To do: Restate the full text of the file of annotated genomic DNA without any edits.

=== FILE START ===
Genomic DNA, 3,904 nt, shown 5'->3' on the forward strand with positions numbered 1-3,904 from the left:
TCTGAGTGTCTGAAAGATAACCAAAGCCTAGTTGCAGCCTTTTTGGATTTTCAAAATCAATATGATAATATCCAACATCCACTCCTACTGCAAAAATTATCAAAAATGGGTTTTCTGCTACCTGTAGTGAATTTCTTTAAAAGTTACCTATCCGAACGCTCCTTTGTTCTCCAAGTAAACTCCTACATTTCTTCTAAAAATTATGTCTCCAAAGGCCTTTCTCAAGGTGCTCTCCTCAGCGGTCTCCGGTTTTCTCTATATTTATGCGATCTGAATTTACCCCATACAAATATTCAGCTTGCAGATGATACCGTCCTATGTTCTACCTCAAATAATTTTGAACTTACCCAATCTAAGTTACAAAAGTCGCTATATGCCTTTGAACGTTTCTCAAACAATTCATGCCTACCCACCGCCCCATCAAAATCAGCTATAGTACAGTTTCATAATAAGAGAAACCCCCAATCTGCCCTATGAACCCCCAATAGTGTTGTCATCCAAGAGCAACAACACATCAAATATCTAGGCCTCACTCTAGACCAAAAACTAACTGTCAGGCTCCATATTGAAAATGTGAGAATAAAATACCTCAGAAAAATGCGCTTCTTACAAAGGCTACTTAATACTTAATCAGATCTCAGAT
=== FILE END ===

Genomic DNA, 3,904 nt, shown 5'->3' on the forward strand with positions numbered 1-3,904 from the left:
TCTGAGTGTCTGAAAGATAACCAAAGCCTAGTTGCAGCCTTTTTGGATTTTCAAAATCAATATGATAATATCCAACATCCACTCCTACTGCAAAAATTATCAAAAATGGGTTTTCTGCTACCTGTAGTGAATTTCTTTAAAAGTTACCTATCCGAACGCTCCTTTGTTCTCCAAGTAAACTCCTACATTTCTTCTAAAAATTATGTCTCCAAAGGCCTTTCTCAAGGTGCTCTCCTCAGCGGTCTCCGGTTTTCTCTATATTTATGCGATCTGAATTTACCCCATACAAATATTCAGCTTGCAGATGATACCGTCCTATGTTCTACCTCAAATAATTTTGAACTTACCCAATCTAAGTTACAAAAGTCGCTATATGCCTTTGAACGTTTCTCAAACAATTCATGCCTACCCACCGCCCCATCAAAATCAGCTATAGTACAGTTTCATAATAAGAGAAACCCCCAATCTGCCCTATGAACCCCCAATAGTGTTGTCATCCAAGAGCAACAACACATCAAATATCTAGGCCTCACTCTAGACCAAAAACTAACTGTCAGGCTCCATATTGAAAATGTGAGAATAAAATACCTCAGAAAAATGCGCTTCTTACAAAGGCTACTTAATACTTAATCAGATCTCAGAT